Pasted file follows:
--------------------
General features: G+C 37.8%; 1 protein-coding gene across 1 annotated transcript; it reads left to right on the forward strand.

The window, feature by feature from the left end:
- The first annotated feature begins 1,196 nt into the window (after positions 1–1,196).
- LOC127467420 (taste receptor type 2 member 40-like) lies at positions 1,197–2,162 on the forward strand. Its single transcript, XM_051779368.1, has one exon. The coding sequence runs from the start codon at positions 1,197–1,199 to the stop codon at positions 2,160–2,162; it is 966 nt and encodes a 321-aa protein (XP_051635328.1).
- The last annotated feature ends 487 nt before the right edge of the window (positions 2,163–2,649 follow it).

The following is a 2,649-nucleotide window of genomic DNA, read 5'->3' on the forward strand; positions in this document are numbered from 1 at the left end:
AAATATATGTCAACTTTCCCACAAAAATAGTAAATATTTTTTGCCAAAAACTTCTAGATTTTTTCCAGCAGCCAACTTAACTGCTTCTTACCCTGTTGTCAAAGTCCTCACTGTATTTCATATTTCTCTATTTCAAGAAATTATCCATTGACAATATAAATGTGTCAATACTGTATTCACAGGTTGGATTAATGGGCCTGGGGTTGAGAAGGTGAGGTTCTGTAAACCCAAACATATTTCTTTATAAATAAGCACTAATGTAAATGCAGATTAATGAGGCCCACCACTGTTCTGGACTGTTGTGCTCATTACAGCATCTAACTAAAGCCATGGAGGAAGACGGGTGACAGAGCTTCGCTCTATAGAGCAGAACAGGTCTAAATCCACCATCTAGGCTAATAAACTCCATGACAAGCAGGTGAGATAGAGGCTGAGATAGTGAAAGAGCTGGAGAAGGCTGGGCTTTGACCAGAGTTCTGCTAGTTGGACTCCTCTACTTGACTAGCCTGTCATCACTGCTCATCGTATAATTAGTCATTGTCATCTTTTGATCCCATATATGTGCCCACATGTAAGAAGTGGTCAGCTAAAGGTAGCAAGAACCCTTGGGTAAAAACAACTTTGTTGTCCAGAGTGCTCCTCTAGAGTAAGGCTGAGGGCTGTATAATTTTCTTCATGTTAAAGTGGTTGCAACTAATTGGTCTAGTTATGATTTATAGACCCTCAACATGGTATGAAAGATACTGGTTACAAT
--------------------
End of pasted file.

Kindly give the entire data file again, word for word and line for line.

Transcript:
General features: G+C 37.8%; 1 protein-coding gene across 1 annotated transcript; it reads left to right on the forward strand.

The window, feature by feature from the left end:
- The first annotated feature begins 1,196 nt into the window (after positions 1–1,196).
- LOC127467420 (taste receptor type 2 member 40-like) lies at positions 1,197–2,162 on the forward strand. Its single transcript, XM_051779368.1, has one exon. The coding sequence runs from the start codon at positions 1,197–1,199 to the stop codon at positions 2,160–2,162; it is 966 nt and encodes a 321-aa protein (XP_051635328.1).
- The last annotated feature ends 487 nt before the right edge of the window (positions 2,163–2,649 follow it).

The following is a 2,649-nucleotide window of genomic DNA, read 5'->3' on the forward strand; positions in this document are numbered from 1 at the left end:
AAATATATGTCAACTTTCCCACAAAAATAGTAAATATTTTTTGCCAAAAACTTCTAGATTTTTTCCAGCAGCCAACTTAACTGCTTCTTACCCTGTTGTCAAAGTCCTCACTGTATTTCATATTTCTCTATTTCAAGAAATTATCCATTGACAATATAAATGTGTCAATACTGTATTCACAGGTTGGATTAATGGGCCTGGGGTTGAGAAGGTGAGGTTCTGTAAACCCAAACATATTTCTTTATAAATAAGCACTAATGTAAATGCAGATTAATGAGGCCCACCACTGTTCTGGACTGTTGTGCTCATTACAGCATCTAACTAAAGCCATGGAGGAAGACGGGTGACAGAGCTTCGCTCTATAGAGCAGAACAGGTCTAAATCCACCATCTAGGCTAATAAACTCCATGACAAGCAGGTGAGATAGAGGCTGAGATAGTGAAAGAGCTGGAGAAGGCTGGGCTTTGACCAGAGTTCTGCTAGTTGGACTCCTCTACTTGACTAGCCTGTCATCACTGCTCATCGTATAATTAGTCATTGTCATCTTTTGATCCCATATATGTGCCCACATGTAAGAAGTGGTCAGCTAAAGGTAGCAAGAACCCTTGGGTAAAAACAACTTTGTTGTCCAGAGTGCTCCTCTAGAGTAAGGCTGAGGGCTGTATAATTTTCTTCATGTTAAAGTGGTTGCAACTAATTGGTCTAGTTATGATTTATAGACCCTCAACATGGTATGAAAGATACTGGTTACAAT